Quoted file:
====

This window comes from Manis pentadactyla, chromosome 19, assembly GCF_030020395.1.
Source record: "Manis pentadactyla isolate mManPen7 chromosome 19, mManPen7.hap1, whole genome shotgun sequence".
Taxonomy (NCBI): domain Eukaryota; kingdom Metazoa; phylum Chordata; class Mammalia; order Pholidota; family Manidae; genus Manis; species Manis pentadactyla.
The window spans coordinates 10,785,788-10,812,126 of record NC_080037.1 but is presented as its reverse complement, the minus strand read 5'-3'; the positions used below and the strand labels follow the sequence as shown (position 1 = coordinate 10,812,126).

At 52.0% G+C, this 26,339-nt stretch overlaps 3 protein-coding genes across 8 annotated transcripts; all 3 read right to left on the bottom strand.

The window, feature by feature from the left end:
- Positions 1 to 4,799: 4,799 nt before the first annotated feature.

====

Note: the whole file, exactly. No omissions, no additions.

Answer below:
This window comes from Manis pentadactyla, chromosome 19, assembly GCF_030020395.1.
Source record: "Manis pentadactyla isolate mManPen7 chromosome 19, mManPen7.hap1, whole genome shotgun sequence".
Taxonomy (NCBI): domain Eukaryota; kingdom Metazoa; phylum Chordata; class Mammalia; order Pholidota; family Manidae; genus Manis; species Manis pentadactyla.
The window spans coordinates 10,785,788-10,812,126 of record NC_080037.1 but is presented as its reverse complement, the minus strand read 5'-3'; the positions used below and the strand labels follow the sequence as shown (position 1 = coordinate 10,812,126).

At 52.0% G+C, this 26,339-nt stretch overlaps 3 protein-coding genes across 8 annotated transcripts; all 3 read right to left on the bottom strand.

The window, feature by feature from the left end:
- Positions 1 to 4,799: 4,799 nt before the first annotated feature.